Cart (Loading....) | Create Account
Close category search window
 

Passive mixing in a three-dimensional serpentine microchannel

Sign In

Cookies must be enabled to login.After enabling cookies , please use refresh or reload or ctrl+f5 on the browser for the login options.

Formats Non-Member Member
$31 $13
Learn how you can qualify for the best price for this item!
Become an IEEE Member or Subscribe to
IEEE Xplore for exclusive pricing!
close button

puzzle piece

IEEE membership options for an individual and IEEE Xplore subscriptions for an organization offer the most affordable access to essential journal articles, conference papers, standards, eBooks, and eLearning courses.

Learn more about:

IEEE membership

IEEE Xplore subscriptions

8 Author(s)

A three-dimensional serpentine microchannel design with a "C shaped" repeating unit is presented in this paper as a means of implementing chaotic advection to passively enhance fluid mixing. The device is fabricated in a silicon wafer using a double-sided KOH wet-etching technique to realize a three-dimensional channel geometry. Experiments using phenolphthalein and sodium hydroxide solutions demonstrate the ability of flow in this channel to mix faster and more uniformly than either pure molecular diffusion or flow in a "square-wave" channel for Reynolds numbers from 6 to 70. The mixing capability of the channel increases with increasing Reynolds number. At least 98% of the maximum intensity of reacted phenolphthalein is observed in the channel after five mixing segments for Reynolds numbers greater than 25. At a Reynolds number of 70, the serpentine channel produces 16 times more reacted phenolphthalein than a straight channel and 1.6 times more than the square-wave channel. Mixing rates in the serpentine channel at the higher Reynolds numbers are consistent with the occurrence of chaotic advection. Visualization of the interface formed in the channel between streams of water and ethyl alcohol indicates that the mixing is due to both diffusion and fluid stirring.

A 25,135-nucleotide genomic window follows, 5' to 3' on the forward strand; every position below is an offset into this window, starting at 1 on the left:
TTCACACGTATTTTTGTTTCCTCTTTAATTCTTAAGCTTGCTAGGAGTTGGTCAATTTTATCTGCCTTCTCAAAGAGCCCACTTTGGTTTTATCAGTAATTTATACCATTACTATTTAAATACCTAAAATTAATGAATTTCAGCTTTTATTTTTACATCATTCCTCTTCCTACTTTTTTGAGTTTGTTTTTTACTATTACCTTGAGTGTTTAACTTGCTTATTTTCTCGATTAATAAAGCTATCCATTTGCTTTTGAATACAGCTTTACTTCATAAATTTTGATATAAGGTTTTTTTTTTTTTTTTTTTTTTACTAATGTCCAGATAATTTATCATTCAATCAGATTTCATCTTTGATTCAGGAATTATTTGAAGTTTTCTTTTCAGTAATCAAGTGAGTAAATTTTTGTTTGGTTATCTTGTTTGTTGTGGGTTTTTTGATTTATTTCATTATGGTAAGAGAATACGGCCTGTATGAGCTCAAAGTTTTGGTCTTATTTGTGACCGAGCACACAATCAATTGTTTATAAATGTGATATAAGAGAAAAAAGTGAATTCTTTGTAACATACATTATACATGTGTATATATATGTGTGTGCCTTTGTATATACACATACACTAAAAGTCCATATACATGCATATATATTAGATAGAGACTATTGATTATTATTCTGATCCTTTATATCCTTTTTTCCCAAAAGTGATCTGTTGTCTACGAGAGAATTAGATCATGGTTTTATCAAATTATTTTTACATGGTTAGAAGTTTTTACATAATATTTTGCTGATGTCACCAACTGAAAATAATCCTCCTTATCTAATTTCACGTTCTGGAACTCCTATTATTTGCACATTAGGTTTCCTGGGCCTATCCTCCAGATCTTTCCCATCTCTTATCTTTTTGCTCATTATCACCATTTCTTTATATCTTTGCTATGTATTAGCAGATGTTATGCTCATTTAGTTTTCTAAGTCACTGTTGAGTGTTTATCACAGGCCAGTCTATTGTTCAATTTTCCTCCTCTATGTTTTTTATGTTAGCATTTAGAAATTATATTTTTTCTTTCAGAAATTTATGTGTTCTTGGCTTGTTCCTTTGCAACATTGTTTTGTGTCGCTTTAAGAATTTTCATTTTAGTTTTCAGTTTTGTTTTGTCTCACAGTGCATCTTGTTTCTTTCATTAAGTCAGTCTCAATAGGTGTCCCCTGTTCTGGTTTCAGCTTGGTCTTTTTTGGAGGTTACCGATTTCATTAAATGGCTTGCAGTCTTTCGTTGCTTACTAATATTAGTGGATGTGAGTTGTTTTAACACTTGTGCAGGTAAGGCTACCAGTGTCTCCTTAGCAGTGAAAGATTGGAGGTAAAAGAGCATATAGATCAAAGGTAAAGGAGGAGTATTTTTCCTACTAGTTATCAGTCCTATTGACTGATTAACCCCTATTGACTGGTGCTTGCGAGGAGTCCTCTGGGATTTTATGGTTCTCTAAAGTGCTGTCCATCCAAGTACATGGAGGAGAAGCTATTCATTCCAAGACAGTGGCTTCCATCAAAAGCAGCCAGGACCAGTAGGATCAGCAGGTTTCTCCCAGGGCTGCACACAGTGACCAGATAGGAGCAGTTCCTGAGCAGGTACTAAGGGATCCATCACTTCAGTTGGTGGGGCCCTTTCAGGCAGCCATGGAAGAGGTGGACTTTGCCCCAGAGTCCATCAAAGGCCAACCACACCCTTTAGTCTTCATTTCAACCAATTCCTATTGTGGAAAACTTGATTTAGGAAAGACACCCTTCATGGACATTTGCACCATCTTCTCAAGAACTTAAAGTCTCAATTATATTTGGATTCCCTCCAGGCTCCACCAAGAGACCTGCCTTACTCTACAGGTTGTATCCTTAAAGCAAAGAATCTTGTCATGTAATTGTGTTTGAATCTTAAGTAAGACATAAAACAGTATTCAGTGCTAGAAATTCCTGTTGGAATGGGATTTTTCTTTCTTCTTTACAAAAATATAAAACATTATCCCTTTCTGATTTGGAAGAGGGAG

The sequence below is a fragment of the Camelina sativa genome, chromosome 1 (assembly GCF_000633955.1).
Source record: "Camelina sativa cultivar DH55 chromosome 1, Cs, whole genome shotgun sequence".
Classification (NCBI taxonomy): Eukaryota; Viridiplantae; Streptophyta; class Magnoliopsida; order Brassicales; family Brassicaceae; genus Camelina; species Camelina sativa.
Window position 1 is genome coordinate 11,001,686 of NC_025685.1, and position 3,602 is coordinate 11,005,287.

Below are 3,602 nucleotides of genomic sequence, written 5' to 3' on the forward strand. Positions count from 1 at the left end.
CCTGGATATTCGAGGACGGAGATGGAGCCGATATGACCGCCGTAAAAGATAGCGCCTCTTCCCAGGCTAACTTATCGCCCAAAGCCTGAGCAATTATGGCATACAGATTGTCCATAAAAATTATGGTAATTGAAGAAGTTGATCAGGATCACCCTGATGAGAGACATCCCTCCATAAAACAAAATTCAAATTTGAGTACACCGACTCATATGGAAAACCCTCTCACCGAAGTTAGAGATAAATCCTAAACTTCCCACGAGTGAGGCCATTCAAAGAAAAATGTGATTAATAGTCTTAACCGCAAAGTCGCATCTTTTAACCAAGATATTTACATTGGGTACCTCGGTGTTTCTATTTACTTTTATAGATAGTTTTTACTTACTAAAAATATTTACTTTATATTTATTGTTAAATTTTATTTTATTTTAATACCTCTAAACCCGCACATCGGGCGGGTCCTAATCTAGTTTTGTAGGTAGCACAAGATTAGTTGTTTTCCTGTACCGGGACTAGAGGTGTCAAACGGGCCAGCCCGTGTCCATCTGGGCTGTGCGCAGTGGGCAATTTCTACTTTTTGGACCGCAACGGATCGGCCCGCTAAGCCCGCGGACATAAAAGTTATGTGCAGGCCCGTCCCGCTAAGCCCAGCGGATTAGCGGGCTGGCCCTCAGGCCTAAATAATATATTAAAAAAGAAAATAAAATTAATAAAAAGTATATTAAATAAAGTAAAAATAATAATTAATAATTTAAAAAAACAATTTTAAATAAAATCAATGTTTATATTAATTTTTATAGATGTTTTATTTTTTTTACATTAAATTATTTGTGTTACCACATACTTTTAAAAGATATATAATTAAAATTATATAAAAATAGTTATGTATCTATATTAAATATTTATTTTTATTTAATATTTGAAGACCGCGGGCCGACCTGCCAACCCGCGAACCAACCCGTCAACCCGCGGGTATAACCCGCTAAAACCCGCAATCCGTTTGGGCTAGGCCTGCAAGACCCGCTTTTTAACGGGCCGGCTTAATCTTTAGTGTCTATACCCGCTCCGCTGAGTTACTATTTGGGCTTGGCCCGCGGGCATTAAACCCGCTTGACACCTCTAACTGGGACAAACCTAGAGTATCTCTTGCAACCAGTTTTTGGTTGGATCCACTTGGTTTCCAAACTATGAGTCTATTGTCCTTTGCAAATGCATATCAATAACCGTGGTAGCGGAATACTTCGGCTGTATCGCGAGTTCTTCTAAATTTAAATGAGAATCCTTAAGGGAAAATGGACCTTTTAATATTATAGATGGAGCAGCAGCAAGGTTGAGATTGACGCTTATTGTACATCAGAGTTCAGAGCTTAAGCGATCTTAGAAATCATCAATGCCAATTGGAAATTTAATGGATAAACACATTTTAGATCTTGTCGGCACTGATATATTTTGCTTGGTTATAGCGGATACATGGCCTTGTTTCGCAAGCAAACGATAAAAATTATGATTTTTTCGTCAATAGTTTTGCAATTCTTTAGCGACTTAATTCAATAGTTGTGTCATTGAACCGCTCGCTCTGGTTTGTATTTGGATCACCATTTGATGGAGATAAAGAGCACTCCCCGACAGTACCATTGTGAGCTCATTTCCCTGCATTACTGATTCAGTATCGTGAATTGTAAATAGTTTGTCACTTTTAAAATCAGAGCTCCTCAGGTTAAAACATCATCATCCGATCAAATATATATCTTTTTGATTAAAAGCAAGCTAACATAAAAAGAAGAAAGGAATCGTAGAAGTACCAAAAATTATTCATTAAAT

Published in:

Microelectromechanical Systems, Journal of  (Volume:9 ,  Issue: 2 )

Date of Publication:

June 2000

Need Help?


IEEE Advancing Technology for Humanity About IEEE Xplore | Contact | Help | Terms of Use | Nondiscrimination Policy | Site Map | Privacy & Opting Out of Cookies

A not-for-profit organization, IEEE is the world's largest professional association for the advancement of technology.
© Copyright 2014 IEEE - All rights reserved. Use of this web site signifies your agreement to the terms and conditions.